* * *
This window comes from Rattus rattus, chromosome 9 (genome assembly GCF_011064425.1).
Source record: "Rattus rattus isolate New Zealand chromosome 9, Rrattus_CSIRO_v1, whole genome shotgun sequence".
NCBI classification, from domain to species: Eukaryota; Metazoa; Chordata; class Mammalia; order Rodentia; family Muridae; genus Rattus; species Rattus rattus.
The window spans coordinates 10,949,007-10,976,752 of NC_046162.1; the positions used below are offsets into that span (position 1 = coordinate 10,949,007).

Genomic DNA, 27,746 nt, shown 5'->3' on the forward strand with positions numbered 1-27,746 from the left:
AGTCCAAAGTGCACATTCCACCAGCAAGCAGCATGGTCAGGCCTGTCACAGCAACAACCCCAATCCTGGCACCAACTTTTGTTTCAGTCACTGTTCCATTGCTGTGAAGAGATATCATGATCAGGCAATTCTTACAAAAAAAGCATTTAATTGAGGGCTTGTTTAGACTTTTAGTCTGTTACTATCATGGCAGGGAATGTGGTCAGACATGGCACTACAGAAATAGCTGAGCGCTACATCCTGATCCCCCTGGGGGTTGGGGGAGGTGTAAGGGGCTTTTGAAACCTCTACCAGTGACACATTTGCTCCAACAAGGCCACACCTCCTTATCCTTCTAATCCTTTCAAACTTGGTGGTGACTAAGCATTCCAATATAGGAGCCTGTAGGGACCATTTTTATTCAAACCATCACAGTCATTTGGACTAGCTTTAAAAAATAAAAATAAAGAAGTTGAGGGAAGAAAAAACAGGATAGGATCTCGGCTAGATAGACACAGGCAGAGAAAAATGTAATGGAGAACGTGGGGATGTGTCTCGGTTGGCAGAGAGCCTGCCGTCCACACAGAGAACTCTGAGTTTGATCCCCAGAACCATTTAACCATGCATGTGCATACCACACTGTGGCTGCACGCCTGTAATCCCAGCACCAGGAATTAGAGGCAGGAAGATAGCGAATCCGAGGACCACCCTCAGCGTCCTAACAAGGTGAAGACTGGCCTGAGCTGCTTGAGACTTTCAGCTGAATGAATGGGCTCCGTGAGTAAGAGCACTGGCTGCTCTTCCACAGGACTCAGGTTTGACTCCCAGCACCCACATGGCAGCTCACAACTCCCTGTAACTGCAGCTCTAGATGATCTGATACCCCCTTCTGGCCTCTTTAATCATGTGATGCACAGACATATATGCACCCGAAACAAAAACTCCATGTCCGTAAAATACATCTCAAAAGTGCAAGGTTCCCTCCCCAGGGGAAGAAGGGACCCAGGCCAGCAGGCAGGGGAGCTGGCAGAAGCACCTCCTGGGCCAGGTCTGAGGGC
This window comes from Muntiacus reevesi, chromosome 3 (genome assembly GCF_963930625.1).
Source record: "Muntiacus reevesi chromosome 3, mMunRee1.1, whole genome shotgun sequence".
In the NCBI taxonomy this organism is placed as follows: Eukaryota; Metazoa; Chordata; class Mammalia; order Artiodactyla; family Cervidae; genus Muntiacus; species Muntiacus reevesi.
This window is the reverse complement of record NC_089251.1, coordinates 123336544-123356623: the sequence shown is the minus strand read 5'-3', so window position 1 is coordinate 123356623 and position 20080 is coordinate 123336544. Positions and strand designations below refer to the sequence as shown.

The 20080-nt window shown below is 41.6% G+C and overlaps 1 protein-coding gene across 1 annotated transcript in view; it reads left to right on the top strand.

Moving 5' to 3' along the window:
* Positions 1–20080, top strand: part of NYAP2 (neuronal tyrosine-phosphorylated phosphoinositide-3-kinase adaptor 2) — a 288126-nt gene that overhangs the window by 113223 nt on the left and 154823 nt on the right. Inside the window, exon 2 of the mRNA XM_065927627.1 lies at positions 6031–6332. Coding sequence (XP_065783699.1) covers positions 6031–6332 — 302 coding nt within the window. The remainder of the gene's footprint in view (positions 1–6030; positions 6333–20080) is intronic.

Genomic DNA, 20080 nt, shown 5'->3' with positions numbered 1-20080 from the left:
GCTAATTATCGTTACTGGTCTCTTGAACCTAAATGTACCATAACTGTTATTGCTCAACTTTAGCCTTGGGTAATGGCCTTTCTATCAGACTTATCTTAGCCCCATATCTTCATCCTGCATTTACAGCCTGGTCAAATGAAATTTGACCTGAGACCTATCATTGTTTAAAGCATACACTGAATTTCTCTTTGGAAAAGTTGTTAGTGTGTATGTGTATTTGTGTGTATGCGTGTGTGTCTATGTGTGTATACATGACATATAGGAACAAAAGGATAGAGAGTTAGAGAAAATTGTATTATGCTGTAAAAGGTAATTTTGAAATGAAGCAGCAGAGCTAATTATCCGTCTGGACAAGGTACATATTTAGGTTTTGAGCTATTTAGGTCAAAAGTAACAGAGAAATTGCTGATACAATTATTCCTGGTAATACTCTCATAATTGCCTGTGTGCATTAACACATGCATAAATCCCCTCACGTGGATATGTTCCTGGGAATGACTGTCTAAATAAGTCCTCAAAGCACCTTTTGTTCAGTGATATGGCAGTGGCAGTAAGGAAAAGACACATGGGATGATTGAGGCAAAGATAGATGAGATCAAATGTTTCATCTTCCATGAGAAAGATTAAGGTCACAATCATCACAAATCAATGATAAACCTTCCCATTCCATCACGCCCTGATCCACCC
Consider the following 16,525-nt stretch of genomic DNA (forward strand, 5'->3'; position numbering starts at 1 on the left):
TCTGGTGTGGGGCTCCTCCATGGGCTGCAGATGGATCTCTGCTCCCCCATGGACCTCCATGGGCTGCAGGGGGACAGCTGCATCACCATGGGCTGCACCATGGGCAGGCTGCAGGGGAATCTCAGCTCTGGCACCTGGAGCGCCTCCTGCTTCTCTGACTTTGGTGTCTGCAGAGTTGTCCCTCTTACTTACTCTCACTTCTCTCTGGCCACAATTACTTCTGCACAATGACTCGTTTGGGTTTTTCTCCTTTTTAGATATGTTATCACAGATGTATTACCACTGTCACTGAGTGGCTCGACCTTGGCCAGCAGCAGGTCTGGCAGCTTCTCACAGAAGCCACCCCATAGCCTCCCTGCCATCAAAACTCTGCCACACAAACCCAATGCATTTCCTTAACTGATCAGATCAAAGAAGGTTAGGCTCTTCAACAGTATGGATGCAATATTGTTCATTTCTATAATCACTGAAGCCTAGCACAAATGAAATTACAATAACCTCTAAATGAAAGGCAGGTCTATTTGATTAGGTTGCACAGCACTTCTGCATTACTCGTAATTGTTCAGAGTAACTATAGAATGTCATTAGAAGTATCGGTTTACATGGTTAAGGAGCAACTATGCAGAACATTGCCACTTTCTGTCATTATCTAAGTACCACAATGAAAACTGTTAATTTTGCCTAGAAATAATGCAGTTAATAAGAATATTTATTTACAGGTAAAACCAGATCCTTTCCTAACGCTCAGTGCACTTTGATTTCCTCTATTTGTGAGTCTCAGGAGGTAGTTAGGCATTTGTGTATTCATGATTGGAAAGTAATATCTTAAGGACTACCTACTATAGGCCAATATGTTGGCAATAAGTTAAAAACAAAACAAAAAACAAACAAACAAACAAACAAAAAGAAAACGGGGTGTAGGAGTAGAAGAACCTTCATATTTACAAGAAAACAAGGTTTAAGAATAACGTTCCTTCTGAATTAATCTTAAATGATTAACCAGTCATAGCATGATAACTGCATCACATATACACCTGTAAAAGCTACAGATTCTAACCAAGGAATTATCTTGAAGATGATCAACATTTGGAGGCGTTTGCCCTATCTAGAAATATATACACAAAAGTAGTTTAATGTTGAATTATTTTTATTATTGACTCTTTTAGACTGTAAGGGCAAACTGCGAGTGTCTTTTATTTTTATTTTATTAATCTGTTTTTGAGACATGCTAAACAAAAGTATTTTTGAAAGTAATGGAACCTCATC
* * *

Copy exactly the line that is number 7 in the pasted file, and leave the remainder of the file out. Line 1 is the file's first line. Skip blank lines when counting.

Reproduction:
This window comes from Muntiacus reevesi, chromosome 3 (genome assembly GCF_963930625.1).